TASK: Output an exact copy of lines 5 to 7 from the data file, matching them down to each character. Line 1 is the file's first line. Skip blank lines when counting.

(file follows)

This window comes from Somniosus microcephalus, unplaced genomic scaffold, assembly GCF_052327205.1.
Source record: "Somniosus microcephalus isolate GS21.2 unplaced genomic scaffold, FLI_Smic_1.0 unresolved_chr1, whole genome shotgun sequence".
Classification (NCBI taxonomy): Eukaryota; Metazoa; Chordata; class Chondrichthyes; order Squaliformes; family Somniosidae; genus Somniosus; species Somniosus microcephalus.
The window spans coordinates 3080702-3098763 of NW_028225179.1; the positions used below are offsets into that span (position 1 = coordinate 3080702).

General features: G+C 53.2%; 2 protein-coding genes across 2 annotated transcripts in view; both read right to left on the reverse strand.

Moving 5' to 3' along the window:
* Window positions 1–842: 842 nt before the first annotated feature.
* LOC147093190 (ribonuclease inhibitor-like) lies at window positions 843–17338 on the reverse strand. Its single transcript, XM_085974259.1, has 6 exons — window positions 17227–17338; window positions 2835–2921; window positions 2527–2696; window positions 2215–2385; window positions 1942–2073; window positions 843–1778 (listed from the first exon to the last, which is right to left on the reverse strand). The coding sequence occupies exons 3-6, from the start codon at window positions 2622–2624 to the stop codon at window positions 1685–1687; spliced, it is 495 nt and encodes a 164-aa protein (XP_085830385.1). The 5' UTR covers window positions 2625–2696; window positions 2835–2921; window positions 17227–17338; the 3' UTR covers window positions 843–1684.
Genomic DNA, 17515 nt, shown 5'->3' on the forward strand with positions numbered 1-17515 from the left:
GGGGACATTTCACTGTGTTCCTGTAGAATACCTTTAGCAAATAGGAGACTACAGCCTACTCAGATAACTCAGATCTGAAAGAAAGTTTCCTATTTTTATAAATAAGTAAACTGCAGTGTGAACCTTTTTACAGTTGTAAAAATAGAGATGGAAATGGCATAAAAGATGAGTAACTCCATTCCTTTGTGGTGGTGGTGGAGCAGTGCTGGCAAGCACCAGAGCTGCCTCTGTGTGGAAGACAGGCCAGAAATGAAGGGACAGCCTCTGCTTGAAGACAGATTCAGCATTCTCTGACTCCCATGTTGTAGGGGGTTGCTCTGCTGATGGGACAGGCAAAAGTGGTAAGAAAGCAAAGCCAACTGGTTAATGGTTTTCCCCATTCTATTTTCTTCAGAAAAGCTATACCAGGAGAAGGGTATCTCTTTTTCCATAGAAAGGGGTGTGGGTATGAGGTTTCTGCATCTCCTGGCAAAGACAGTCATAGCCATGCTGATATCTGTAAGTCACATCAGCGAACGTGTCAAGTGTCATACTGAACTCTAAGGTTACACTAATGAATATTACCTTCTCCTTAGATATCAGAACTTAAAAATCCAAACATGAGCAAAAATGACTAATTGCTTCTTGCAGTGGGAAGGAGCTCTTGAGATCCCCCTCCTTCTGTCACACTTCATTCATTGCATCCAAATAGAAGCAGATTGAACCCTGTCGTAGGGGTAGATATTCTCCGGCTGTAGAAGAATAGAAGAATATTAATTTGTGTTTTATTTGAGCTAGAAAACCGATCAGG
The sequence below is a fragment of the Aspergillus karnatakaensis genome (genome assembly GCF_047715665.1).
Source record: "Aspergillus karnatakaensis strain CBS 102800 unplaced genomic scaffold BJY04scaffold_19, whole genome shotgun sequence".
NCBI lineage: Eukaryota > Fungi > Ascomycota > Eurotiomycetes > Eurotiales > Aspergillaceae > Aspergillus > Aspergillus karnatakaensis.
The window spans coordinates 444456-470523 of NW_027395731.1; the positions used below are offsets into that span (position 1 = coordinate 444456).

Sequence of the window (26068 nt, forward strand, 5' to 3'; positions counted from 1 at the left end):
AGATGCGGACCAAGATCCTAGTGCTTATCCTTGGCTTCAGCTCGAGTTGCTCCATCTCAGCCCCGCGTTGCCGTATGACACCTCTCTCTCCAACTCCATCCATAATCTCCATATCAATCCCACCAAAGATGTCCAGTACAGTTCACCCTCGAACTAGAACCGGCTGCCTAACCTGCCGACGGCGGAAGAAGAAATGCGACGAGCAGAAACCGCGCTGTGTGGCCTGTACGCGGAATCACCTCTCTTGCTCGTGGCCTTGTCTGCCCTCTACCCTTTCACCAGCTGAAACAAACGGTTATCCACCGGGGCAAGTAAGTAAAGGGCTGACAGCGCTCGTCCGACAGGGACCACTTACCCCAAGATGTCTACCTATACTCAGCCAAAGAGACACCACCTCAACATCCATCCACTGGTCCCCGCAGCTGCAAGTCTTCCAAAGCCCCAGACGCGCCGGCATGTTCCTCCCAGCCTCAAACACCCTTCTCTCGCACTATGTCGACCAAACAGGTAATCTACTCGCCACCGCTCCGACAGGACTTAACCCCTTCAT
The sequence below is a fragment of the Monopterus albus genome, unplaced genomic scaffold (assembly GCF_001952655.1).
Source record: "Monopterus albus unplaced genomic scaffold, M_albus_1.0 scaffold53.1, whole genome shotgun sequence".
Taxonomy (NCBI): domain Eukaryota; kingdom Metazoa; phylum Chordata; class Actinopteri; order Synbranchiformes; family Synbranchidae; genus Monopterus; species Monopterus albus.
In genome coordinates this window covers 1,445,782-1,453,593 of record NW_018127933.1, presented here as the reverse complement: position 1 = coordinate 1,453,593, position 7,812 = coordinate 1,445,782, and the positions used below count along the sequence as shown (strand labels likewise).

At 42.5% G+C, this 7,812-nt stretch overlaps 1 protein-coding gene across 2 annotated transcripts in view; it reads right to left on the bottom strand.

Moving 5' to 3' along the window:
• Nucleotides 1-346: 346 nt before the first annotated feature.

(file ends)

General features: G+C 53.2%; 2 protein-coding genes across 2 annotated transcripts in view; both read right to left on the reverse strand.

Moving 5' to 3' along the window:
* Window positions 1–842: 842 nt before the first annotated feature.